Sunday, August 28, 2011

For the Irish Dancer, the Very Cute Book Worm, and the Student Violist

      (This was supposed to be posted yesterday, hence the seemingly confused days.  Macbeth actually hatched on Saturday, and I started this post but never got photos downloaded from Sharpi's camera.  Hope you enjoy it anyway!)
      I thought you might like to see a current picture of Macbeth.  This was him Thursday - which would be Day Nine of life in his cocoon.

  This is yesterday.  (Its actually a photo of one of Macbeth's cousins - I couldn't find the one I thought Sharpi took of my writing buddy, so I had to substitute.)

I was so surprised at how much he changed in just a day.  We were pretty sure we'd have to start watching them really carefully.  Monarch butterflies have this annoying habit of hatching when we aren't looking.  By bedtime the last little bit of green on his cocoon was gone completely and I had the sneaking suspicion Macbeth was going to hatch in the wee small hours of the morning (while I was still sleeping) - just because he could.  So I took mum's camera to bed with me, reasoning if I woke up I could always peek over at him to see if he was cocoon or butterfly.
He was still cocooned in the morning - but it was pretty obvious he was going to hatch  soon!  He looked a lot like this: (again - the photo is courtesy of Macbeth's cousin who filled in for him.)

  His cocoon had gone a complete, smokey opaque.  Very literally it looked like a balled butterfly instead of a cocoon.  We were fully prepared to set up an intense watch . . . . but only after we'd brushed our teeth and scrounged some breakfast.  Which is when Macbeth decided to hatch.  (Go figure.)  I put his jar on the table so he'd be pretty central to our morning activity; and then we left to do the whole teeth cleaning thing.  We weren't gone more than five minutes . . . and when we got back he was hatched and his wings were expanding.  (I'll leave the small-wing picture for later.  I'm pretty sure Sharpi will do a post later.  Just hatched butterflies don't look quite like one would expect them to . . . . )  A few minutes later, with his wings half expanded he was already gorgeous!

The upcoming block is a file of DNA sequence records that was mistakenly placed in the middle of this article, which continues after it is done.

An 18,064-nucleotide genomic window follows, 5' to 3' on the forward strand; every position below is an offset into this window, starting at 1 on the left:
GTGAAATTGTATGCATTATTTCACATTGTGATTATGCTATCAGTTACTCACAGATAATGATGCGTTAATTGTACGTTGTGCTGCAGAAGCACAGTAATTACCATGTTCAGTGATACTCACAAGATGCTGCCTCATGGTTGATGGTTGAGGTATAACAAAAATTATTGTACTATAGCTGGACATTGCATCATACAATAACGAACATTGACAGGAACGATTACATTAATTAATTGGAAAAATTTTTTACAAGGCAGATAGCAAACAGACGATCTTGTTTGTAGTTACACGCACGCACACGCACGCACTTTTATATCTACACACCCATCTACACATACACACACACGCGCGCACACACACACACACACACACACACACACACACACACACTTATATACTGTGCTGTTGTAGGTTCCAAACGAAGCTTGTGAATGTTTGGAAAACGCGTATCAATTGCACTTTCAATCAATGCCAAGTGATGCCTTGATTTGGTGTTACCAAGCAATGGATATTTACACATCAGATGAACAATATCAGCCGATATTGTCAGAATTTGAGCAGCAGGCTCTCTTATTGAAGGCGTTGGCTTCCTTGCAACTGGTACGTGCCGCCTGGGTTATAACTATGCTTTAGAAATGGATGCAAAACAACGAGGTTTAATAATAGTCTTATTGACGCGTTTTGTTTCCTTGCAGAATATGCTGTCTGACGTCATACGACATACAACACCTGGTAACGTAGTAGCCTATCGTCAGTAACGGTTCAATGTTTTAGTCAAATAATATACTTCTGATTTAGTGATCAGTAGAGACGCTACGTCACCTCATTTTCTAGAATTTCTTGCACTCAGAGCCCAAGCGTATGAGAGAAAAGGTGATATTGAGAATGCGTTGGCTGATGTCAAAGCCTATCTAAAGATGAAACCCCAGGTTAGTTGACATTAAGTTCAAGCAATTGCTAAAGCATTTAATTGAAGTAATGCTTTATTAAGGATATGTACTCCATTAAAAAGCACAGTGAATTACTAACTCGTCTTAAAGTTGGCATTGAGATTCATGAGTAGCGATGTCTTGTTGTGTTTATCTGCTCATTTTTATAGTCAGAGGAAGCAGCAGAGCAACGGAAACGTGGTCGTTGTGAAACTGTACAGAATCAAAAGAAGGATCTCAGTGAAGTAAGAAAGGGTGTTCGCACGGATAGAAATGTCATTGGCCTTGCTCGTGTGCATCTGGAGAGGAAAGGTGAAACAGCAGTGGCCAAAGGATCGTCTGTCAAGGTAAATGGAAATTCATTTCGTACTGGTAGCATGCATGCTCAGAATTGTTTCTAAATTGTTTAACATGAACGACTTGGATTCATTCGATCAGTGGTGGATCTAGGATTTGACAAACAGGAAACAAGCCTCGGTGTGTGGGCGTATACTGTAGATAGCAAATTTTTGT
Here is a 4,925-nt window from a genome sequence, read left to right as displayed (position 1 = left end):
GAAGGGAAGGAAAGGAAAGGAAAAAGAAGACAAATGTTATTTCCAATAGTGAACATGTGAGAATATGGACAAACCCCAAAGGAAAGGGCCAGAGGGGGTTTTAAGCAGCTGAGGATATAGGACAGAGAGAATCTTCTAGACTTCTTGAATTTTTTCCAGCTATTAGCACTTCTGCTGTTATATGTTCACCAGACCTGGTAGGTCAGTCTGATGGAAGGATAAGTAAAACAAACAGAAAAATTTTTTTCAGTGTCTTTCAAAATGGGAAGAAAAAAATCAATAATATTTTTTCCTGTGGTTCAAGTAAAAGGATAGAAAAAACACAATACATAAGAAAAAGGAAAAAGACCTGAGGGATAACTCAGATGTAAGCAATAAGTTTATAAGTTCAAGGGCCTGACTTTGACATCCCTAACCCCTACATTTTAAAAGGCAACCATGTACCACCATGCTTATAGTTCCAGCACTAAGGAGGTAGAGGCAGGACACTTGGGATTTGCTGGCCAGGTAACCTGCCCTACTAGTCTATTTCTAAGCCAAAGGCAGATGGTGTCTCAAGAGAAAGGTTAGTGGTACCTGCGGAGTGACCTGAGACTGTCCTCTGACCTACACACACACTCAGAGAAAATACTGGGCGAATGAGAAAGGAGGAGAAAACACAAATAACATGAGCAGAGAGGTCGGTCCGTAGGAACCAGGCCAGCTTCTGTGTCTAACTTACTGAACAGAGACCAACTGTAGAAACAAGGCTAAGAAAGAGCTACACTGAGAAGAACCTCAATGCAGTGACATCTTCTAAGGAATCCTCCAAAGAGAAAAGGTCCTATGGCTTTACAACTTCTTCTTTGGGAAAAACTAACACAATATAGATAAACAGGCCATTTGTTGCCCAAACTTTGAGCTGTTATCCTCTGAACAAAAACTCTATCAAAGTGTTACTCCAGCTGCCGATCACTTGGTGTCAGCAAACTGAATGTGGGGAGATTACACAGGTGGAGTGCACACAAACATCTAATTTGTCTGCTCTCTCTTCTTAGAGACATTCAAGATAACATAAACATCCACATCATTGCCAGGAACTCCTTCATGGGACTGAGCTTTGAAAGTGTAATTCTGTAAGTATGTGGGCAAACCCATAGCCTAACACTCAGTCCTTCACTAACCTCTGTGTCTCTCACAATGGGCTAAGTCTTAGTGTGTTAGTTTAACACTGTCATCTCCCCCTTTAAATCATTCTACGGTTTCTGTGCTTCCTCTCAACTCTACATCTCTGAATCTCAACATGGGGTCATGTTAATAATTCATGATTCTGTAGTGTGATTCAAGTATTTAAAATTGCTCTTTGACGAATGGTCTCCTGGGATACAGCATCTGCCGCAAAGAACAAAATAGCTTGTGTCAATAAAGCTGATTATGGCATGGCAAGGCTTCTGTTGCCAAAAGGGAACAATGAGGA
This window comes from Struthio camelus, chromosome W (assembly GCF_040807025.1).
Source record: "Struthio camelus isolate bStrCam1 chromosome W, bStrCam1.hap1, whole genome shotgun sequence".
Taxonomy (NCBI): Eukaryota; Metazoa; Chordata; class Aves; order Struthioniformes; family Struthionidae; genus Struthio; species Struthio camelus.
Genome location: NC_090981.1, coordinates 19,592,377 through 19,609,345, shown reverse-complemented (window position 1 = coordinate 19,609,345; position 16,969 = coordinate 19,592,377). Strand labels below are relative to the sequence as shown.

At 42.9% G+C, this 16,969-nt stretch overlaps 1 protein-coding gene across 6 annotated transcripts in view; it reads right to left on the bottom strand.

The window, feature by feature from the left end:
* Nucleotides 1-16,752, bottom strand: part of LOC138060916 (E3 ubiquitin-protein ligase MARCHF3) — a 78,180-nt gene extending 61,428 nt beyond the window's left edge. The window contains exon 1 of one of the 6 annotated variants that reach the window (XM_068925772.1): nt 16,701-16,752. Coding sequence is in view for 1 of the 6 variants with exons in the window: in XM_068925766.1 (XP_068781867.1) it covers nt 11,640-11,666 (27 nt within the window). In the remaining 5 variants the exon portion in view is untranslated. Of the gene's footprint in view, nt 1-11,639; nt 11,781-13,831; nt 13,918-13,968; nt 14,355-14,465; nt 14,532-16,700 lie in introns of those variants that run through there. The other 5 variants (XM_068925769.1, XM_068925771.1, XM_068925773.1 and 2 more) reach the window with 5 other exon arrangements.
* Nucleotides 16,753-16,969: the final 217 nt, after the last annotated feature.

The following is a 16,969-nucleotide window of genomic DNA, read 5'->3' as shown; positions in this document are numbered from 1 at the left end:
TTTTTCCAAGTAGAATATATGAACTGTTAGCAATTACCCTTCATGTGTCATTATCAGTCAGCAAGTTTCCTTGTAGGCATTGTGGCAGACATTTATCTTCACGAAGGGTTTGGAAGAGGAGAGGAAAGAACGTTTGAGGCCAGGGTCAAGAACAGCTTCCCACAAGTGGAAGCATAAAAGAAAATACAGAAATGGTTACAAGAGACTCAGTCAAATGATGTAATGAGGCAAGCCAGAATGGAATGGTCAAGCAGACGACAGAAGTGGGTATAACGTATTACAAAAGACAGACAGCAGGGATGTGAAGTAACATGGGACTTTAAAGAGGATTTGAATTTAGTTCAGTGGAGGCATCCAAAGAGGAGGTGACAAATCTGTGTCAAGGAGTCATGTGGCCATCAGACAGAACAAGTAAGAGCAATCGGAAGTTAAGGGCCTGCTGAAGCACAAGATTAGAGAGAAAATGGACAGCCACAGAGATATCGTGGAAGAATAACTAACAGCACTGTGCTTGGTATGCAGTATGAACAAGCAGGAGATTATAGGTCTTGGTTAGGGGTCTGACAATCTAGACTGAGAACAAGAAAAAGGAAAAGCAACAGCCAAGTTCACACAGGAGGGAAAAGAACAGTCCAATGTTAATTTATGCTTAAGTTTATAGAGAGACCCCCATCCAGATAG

I know the photo looks a bit distorted, but it really isn't.  Macbeth's wings weren't quite stiff yet, so the colors and patterns blended together.  (Which I thought was rather cool.)
Butterflies have to physically pump fluid from their body into their wings to expand and stiffen them in order to be able to fly.  It never ceases to amaze me how God designed something so complex in something so small.
After a few hours we took Macbeth and one of his newly hatched cousins outside and coaxed them onto one of the mini hollyhock plants in mum's flowerbeds.

It wasn't too long before Macbeth did what butterflies are supposed to do - he took flight and started life as a butterfly.  :)  It was a very grand moment.

1 comment:

  1. Wow!!Great pictures. I love how God's creatures are so pretty.Thanks for sharing.
    Elizabeth M.